The purpose of this project is to examine the effects of prison visitation on recidivism, and how this relationship varies by gender and across racial and ethnic groups. Male and female inmates, and prisoners from different racial and ethnic backgrounds, may have access to different levels and types of social support during imprisonment, and they may face unique social and structural disadvantages upon their release from prison. As such, the quality of visitation encounters and the function that visits serve may differ across groups. The current project examines these possibilities by combining quantitative and qualitative data on prisoners in Arizona. Quantitative data on over 15,000 prisoners released from the Arizona Department of Corrections between 2011 and 2013 will be used to establish broad patterns between visitation and recidivism. Qualitative data from interviews with 231 prisoners currently incarcerated will provide more detailed information on inmates’ experiences with visitation. In combination, the analyses will help determine who benefits from prison visitation and why.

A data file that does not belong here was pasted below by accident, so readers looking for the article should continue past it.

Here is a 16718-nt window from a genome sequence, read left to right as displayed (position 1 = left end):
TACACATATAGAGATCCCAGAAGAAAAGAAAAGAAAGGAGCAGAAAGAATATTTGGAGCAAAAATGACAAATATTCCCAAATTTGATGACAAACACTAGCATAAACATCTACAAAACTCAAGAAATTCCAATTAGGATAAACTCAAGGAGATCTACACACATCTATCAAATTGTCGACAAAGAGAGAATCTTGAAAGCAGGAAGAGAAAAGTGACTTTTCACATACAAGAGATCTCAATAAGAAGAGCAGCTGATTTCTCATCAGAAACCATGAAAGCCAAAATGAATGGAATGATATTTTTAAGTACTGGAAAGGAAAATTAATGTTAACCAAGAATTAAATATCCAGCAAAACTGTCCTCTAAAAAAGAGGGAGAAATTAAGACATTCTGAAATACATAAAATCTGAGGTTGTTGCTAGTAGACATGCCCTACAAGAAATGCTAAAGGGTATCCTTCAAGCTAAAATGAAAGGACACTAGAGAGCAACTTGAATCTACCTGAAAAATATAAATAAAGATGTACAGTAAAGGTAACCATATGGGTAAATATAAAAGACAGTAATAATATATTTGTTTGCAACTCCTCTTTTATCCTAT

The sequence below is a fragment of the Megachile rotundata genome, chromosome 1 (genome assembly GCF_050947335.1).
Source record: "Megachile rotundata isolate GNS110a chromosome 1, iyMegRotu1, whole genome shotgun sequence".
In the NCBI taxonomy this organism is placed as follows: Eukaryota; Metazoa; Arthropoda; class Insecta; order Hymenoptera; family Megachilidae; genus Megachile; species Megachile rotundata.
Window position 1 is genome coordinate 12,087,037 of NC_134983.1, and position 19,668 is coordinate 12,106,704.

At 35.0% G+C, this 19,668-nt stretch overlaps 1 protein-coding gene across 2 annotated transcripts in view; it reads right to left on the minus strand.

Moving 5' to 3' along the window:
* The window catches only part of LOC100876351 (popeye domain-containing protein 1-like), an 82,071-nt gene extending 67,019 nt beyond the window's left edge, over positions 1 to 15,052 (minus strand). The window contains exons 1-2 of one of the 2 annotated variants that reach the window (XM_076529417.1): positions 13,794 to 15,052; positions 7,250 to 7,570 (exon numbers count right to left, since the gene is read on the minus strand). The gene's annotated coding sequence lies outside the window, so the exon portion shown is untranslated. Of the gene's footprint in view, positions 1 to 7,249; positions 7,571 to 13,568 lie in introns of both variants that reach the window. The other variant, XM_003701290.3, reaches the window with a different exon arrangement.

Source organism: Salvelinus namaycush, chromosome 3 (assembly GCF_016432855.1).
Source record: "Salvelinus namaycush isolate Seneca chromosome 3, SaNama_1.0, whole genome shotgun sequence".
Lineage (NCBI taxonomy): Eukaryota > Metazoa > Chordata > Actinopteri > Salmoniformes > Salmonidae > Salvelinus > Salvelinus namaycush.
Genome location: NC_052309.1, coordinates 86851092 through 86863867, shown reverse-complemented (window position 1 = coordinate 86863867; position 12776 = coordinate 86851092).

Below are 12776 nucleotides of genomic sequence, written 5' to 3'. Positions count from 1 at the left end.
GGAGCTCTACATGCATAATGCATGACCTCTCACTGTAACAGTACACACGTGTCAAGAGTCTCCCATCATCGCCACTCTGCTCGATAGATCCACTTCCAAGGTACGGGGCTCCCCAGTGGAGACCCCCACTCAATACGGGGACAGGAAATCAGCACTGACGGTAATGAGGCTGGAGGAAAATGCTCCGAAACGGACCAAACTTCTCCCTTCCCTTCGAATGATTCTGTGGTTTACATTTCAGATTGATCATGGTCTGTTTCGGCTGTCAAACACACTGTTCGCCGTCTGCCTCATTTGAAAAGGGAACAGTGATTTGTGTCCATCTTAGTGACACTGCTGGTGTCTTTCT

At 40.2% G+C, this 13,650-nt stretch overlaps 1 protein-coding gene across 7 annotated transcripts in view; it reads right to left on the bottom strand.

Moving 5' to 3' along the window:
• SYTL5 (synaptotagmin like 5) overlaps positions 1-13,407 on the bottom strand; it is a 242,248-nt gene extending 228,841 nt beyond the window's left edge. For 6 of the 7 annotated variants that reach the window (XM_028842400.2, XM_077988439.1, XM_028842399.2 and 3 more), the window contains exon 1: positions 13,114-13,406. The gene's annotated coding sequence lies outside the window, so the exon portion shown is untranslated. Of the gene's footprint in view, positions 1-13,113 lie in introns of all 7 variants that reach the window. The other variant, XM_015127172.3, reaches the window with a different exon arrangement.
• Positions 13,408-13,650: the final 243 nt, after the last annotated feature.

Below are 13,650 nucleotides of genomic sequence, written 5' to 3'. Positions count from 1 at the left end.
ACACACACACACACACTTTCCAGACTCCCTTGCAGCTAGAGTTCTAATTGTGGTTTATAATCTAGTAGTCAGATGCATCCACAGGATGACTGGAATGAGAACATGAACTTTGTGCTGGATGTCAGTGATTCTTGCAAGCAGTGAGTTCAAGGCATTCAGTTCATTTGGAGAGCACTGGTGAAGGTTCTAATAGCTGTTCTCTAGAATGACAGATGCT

Arizona State University Principal Investigator: Kevin Wright, School of Criminology and Criminal Justice
Sam Houston State University Co-Principal Investigator: Melinda Tasca, College of Criminal Justice
Florida State University Co-Principal Investigator: Jillian Turanovic, College of Criminology & Criminal Justice
Funding Agency: National Science Foundation
Funding Amount: $168,946
For more information, please contact Jillian Turanovic